• 3. Residual Dentin Thickness in Bifurcated MaxillaryMay,  2013;Vol  5  -­‐  Tooth  Anatomy Premolars After Root Canal and Dowel Space Preparation Alexander Katz, DMD, Silvia Wasenstein-Kohn, DMD, Aviad Tamse, DMD, and Ofer Zuckerman, DMD Abstract   Residual  den�n  thickness  in  25  extracted  bifurcated  maxillary  premolars  a�er  canal  and  Parapost   prepara�on  was  assessed  using  acrylic  muffle,  a�er  embedding  in  polyester  resin  and  sec�oned   horizontally.  A�er  each  procedure,  the  residual  den�n  thickness  was  compared  to  the  original  den�n   thickness  at  eight  aspects  in  three  root  levels.  Residual  den�n  thickness  measurements  were   calculated  using  photographs  and  a  Digi�zer.  In  the  lingual  aspect,  the  original  den�n  thickness   averaged  0.99  mm  (coronal  slice)  and  0.78  mm  (middle  slice).  Den�n  removal  a�er  dowel  prepara�on   was  31%.  Three-­‐way  ANOVA  with  repeated  measures  was  used.  The  difference  in  residual  den�n   thickness  was  highly  significant  regarding  procedure  (canal  and  dowel  prepara�on,  p  <0.0001),  slice   (middle,  coronal,  p  <0.0001),  and  the  eight  aspects  (p  <0.0001).  This  in  vitro  study  emphasizes  the   minimal  den�n  width  of  the  buccal  root,  especially  towards  the  bifurca�on.  Thus,  dowels  should  be   avoided  in  this  root.  (J  Endod  2006;  32:202–205) in Response to Pathologic Conditions and Treatment Procedures Domenico Ricucci, MD, DDS, and Jose´ F. Siqueira Jr, DDS, MSc, PhD Abstract Introduc�on:  This  ar�cle  reviews  and  reports  on  the  histopathologic  and   histobacteriologic  status  of  the  �ssue  in  lateral  canals  and  apical  ramifica�ons  (LC/AR)   in  diverse  clinical  condi�ons  as  well  as  in  response  to  endodon�c  treatment.  Methods:   In  total,  serial  sec�ons  from  493  human  tooth  specimens  obtained  by  extrac�on  or   apical  surgery  were  screened  for  the  presence  of  LC/  AR.  Results:  LC/AR  were   observed  in  about  75%  of  the  teeth.  In  clinically  vital  teeth,  vital  �ssue  was   consistently  found  in  LC/AR.  In  teeth  with  periodontal  disease,  the  whole  pulp  became   necro�c  only  when  the  subgingival  biofilm  reached  the  main  apical  foramen.  In  teeth   with  pulp  exposure  by  caries,  the  �ssue  in  LC/AR  remained  vital  as  far  as  the  pulp   �ssue  in  the  main  canal  did  so.  When  pulp  necrosis  reached  the  level  of  the  LC/  AR,   the  �ssue  therein  was  either  par�ally  or  completely  necro�c.  Chemo-­‐mechanical   prepara�on  par�ally  removed  necro�c  �ssue  from  the  entrance  of  LC/AR,  whereas   the  adjacent  �ssue  remained  inflamed,  some�mes  infected,  and  associated  with   periradicular  disease.  Vital  �ssue  in  LC/AR  was  not  removed  by  prepara�on.  In  cases  in   which  lateral  canals  appeared  radiographically  ‘‘filled,’’  they  were  actually  not   obturated,  and  the  remaining  �ssue  in  the  ramifica�on  was  inflamed  and  enmeshed  with  the  filling  material.  Conclusions:  Overall,   the  belief  that  lateral  canals  must  be  injected  with  filling  material  to  enhance  treatment  outcome  was  not  supported  by  literature   review  or  by  our  histopathologic  observa�ons.  It  appears  that  strategies  other  than  finding  a  technique  that  be�er  squeezes  sealer   or  gu�a-­‐percha  within  LC/AR  should  be  pursued  to  effec�vely  disinfect  these  regions.  (J  Endod  2010;36:1–15) A 5 Yr Clinical Investigation of Second Mesiobuccal Canals in Endodontically Treated and Retreated Maxillary Molars James Wolcott, DDS, Dave Ishley, DDS, MS, et al Abstract An  examina�on  of  5616  endodon�cally  treated  and  retreated  maxillary  first  and  second  molars   was  made  in  an  a�empt  to  determine  the  percentage  of  MB2  canals  that  could  be  located   rou�nely,  and  evaluate  if  there  were  any  significant  differences  between  ini�al  treatments  and   retreatments.  The  teeth  examined  were  3578  first  molars  and  2038  second  molars  treated   consecu�vely  over  a  5-­‐yr  period  by  six  endodon�sts.  Overall  the  MB2  canal  was  found  in  2133   (60%)  first  molars,  and  712  (35%)  second  molars.  The  incidence  of  a  MB2  canal  in  first  molar   retreatments  was  66%  compared  to  a  58%  incidence  in  ini�al  treatments.  Whereas  in  second   molars  the  retreatment  incidence  was  40%  compared  to  34%  in  ini�al  treatments.  The  significant   difference  in  the  incidence  of  a  MB2  canal  between  ini�al  treatments  and  retreatments  suggests   that  failure  to  find  and  treat  exis�ng  MB2  canals  will  decrease  the  long-­‐term  prognosis. 3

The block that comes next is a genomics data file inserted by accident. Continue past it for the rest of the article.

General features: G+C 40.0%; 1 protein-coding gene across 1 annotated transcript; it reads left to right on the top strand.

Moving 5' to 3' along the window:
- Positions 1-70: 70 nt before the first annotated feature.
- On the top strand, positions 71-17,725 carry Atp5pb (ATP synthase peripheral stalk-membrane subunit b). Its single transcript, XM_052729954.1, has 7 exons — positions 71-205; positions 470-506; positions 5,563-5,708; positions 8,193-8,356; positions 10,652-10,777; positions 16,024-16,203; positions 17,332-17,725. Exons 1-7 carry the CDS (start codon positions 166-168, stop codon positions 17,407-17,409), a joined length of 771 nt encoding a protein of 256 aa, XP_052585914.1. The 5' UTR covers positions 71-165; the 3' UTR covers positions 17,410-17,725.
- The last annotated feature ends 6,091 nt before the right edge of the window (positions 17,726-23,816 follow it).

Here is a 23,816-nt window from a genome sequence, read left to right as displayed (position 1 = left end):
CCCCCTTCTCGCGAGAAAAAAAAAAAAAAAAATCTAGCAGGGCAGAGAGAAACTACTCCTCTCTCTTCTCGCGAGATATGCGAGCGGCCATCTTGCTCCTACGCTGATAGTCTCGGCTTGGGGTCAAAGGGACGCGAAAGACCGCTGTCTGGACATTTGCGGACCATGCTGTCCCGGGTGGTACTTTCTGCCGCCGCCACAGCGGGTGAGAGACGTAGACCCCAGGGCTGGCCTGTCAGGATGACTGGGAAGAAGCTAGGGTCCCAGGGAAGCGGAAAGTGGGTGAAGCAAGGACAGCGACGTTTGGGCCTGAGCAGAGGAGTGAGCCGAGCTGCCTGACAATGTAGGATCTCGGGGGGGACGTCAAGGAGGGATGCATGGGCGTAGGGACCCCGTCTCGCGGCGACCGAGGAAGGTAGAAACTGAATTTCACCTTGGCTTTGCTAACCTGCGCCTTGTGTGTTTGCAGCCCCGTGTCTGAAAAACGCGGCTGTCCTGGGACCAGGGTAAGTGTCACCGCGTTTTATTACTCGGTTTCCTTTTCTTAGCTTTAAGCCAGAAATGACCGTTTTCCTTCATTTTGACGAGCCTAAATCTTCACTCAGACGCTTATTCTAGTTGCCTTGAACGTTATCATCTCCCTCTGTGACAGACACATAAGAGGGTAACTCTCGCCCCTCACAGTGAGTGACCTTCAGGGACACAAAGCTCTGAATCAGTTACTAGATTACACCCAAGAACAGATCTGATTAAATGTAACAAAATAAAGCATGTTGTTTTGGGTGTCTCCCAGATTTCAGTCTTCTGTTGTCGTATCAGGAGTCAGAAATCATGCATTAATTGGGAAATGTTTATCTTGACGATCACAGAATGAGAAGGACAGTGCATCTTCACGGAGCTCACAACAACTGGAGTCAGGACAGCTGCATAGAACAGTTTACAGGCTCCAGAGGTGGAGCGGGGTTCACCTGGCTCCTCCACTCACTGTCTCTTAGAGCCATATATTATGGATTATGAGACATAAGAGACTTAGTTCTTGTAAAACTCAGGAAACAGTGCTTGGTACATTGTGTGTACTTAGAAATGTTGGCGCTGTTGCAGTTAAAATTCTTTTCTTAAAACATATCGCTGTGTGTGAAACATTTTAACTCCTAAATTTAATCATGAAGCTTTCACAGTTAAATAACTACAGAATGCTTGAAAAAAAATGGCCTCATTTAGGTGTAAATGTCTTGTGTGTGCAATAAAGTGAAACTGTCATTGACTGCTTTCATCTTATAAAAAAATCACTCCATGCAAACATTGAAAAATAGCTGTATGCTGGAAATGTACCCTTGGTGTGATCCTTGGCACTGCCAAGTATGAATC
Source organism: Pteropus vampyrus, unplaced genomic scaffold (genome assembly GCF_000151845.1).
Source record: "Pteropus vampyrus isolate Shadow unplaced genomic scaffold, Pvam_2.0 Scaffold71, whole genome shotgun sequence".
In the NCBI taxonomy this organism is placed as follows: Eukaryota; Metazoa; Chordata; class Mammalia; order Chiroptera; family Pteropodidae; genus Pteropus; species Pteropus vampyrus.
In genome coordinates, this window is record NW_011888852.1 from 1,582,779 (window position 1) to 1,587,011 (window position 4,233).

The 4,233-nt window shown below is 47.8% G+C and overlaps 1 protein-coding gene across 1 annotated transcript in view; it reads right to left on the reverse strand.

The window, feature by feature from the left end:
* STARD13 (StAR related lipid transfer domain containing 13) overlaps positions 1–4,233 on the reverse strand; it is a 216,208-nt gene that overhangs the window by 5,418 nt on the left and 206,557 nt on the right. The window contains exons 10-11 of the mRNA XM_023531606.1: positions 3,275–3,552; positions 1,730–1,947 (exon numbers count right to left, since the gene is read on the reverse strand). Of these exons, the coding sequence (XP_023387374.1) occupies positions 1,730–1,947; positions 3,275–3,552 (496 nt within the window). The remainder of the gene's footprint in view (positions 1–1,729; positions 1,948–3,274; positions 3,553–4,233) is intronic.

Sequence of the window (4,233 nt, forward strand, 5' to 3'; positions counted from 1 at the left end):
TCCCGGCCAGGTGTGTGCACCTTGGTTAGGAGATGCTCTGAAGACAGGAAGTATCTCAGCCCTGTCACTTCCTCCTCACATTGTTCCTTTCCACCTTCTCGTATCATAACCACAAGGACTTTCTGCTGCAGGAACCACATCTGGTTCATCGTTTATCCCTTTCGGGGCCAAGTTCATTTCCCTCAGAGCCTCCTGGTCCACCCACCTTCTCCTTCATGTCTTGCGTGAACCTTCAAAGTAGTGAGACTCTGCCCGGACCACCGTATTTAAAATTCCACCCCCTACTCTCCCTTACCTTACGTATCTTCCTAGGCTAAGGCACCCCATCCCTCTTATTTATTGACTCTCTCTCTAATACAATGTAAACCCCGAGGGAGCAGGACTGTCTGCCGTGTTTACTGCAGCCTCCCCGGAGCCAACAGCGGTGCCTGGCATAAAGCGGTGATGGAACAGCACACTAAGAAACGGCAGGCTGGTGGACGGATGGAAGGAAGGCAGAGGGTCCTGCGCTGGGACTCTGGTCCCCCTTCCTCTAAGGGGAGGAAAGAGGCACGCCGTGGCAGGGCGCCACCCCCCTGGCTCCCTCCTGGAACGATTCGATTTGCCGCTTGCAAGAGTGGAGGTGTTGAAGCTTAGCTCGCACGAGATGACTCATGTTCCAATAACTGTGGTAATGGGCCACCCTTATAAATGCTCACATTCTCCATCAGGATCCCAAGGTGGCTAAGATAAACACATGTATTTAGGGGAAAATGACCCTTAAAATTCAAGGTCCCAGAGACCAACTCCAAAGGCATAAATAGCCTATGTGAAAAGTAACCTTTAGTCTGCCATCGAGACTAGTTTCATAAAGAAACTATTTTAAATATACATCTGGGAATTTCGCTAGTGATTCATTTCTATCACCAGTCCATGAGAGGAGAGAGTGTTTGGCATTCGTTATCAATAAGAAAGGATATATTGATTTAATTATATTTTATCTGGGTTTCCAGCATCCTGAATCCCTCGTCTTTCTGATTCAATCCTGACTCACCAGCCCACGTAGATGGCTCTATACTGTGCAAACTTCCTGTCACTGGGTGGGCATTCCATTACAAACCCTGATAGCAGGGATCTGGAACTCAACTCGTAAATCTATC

• 4. Morphology of the Physiological Foramen:May,  2013;Vol  5  -­‐  Tooth  Anatomy I. Maxillary and Mandibular Molars Brita Willershausen-Zo¨ nnchen, Prof. Dr. med.dent. Abstract   Informa�on  concerning  the  anatomy  of  the  physiological  foramen  is  limited.   The  aim  of  this  study  was  to  inves�gate  the  distance  between  the  physiological   and  anatomical  apex,  accessory  foramina  frequency,  and  the  shape  and   diameter  of  the  physiological  foramen  in  maxillary  and  mandibular  molars.  The   apical  anatomy  of  523  maxillary  and  574  mandibular  molars  from  an  Egyp�an   popula�on  was  inves�gated  by  means  of  a  computeraided  stereomicroscope   (40  magnifica�on).  The  following  results  were  obtained:  (a)  There  was  a  high   percentage  of  two  physiological  foramina  in  mesial  (87.06%)  and  mesiobuccal   (71.15%)  roots  of  mandibular  and  maxillary  first  molars,  respec�vely.  (b)  There   was  a  high  frequency  of  accessory  foramina  in  maxillary   mesiobuccal  (33%)  and  mandibular  mesial  (26%)  roots.  (c)  The   most  common  physiological  foramen  shape  was  oval  (70%).         (d)  The  mean  of  the  narrow  and  wide  physiological  foramen   diameters  was  as  follows:  •  0.20  to  0.26  mm  in  mandibular   molars  •  0.18  to  0.25  mm  in  the  maxillary  mesiobuccal  and   distobuccal  root  •  0.22  to  0.29  mm  in  the  maxillary  palatal  root. The Radix Entomolaris and Paramolaris: Clinical Approach in Endodontics Filip L. Calberson, DDS, MMS, Roeland J. De Moor, DDS, MMS, PhD, and Christophe A. Deroose, DDS, MMS Abstract Mandibular  molars  can  have  an  addi�onal  root  located   lingually  (the  radix  entomolaris)  or  buccally  (the  radix paramolaris).  If  present,  an  awareness  and   understanding  of  this  unusual  root  and  its  root  canal   morphology  can  contribute  to  the  successful  outcome   of  root  canal  treatment.  This  report  discusses   endodon�c  treatment  of  three  mandibular  molars  with   a  radix  entomolaris  or  paramolaris,  both  of  which  are   rare  macrostructures  in  the  Caucasian  popula�on.  The   prevalence,  the  external  morphological  varia�ons  and   internal  anatomy  of  the  radix  entomolaris  and   paramolaris  are  described.  Avoiding  procedural  errors   during  endodon�c  therapy  demand  an  adapted  clinical   approach  to  diagnosis  and  root  canal  treatment.                     (J  Endod  2007;33:58  –63) 4